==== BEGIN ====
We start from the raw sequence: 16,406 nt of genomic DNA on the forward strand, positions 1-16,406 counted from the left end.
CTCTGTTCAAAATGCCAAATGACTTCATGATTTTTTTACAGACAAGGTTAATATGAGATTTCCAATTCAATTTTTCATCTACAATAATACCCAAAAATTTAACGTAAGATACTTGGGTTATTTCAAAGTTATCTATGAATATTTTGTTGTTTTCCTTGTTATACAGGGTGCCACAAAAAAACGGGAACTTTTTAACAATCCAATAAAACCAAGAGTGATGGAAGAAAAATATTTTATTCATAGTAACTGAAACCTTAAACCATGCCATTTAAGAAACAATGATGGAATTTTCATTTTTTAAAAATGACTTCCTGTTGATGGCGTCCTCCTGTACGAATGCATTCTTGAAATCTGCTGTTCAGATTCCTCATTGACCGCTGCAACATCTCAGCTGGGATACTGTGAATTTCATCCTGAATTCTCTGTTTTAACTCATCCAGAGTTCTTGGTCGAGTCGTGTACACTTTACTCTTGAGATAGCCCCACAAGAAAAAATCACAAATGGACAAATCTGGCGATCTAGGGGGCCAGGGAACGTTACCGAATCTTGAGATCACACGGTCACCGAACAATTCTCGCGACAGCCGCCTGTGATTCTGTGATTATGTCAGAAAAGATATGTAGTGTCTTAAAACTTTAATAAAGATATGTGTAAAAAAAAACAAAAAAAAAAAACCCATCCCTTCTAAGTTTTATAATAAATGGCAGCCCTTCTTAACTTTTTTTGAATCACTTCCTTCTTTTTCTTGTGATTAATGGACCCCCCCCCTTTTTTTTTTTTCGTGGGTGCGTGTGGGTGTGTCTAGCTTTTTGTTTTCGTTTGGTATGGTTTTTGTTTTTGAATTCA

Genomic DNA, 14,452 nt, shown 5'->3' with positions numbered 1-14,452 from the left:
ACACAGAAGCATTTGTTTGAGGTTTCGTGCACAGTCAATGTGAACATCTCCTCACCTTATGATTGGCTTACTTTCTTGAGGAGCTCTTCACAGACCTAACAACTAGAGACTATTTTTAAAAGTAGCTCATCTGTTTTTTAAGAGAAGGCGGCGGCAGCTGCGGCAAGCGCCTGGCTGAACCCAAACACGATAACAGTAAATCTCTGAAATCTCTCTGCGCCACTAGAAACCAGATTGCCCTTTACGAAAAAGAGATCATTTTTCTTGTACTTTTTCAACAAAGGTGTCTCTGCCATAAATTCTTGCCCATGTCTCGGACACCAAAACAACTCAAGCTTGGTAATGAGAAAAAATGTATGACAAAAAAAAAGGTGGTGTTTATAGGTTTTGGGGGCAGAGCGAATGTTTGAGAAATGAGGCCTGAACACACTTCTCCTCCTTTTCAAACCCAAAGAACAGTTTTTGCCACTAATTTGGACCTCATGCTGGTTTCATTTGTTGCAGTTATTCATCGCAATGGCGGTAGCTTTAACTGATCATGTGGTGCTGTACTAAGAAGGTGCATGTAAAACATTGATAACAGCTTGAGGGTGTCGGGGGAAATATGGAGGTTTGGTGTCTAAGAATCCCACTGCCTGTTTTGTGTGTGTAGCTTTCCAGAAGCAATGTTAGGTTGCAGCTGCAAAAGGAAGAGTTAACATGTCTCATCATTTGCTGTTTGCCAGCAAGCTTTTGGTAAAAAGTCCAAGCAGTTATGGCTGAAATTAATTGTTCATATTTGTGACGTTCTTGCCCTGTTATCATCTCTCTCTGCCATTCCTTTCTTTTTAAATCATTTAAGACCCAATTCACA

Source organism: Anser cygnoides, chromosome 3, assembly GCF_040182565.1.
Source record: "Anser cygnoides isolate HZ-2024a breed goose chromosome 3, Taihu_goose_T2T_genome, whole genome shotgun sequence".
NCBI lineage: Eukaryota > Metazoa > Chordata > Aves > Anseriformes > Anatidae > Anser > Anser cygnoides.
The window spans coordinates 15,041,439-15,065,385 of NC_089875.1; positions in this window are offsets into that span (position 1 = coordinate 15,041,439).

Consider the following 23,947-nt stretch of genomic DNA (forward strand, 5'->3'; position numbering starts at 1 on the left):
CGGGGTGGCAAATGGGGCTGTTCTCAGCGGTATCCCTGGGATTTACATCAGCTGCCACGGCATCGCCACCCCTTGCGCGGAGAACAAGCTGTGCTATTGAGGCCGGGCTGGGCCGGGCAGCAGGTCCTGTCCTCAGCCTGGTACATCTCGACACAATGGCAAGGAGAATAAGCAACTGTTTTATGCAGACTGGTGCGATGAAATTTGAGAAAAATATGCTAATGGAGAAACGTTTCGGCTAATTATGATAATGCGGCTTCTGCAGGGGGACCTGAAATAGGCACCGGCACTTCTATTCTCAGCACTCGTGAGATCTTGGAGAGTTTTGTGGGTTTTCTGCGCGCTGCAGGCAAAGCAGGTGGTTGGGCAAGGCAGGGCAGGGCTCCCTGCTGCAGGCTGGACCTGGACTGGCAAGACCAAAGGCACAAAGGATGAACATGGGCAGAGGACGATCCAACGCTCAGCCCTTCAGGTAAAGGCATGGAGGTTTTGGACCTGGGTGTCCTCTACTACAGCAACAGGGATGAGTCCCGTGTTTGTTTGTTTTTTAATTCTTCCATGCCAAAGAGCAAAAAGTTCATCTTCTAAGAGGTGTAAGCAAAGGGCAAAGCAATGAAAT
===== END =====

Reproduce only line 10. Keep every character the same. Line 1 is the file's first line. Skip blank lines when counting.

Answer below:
CGGGGTGGCAAATGGGGCTGTTCTCAGCGGTATCCCTGGGATTTACATCAGCTGCCACGGCATCGCCACCCCTTGCGCGGAGAACAAGCTGTGCTATTGAGGCCGGGCTGGGCCGGGCAGCAGGTCCTGTCCTCAGCCTGGTACATCTCGACACAATGGCAAGGAGAATAAGCAACTGTTTTATGCAGACTGGTGCGATGAAATTTGAGAAAAATATGCTAATGGAGAAACGTTTCGGCTAATTATGATAATGCGGCTTCTGCAGGGGGACCTGAAATAGGCACCGGCACTTCTATTCTCAGCACTCGTGAGATCTTGGAGAGTTTTGTGGGTTTTCTGCGCGCTGCAGGCAAAGCAGGTGGTTGGGCAAGGCAGGGCAGGGCTCCCTGCTGCAGGCTGGACCTGGACTGGCAAGACCAAAGGCACAAAGGATGAACATGGGCAGAGGACGATCCAACGCTCAGCCCTTCAGGTAAAGGCATGGAGGTTTTGGACCTGGGTGTCCTCTACTACAGCAACAGGGATGAGTCCCGTGTTTGTTTGTTTTTTAATTCTTCCATGCCAAAGAGCAAAAAGTTCATCTTCTAAGAGGTGTAAGCAAAGGGCAAAGCAATGAAAT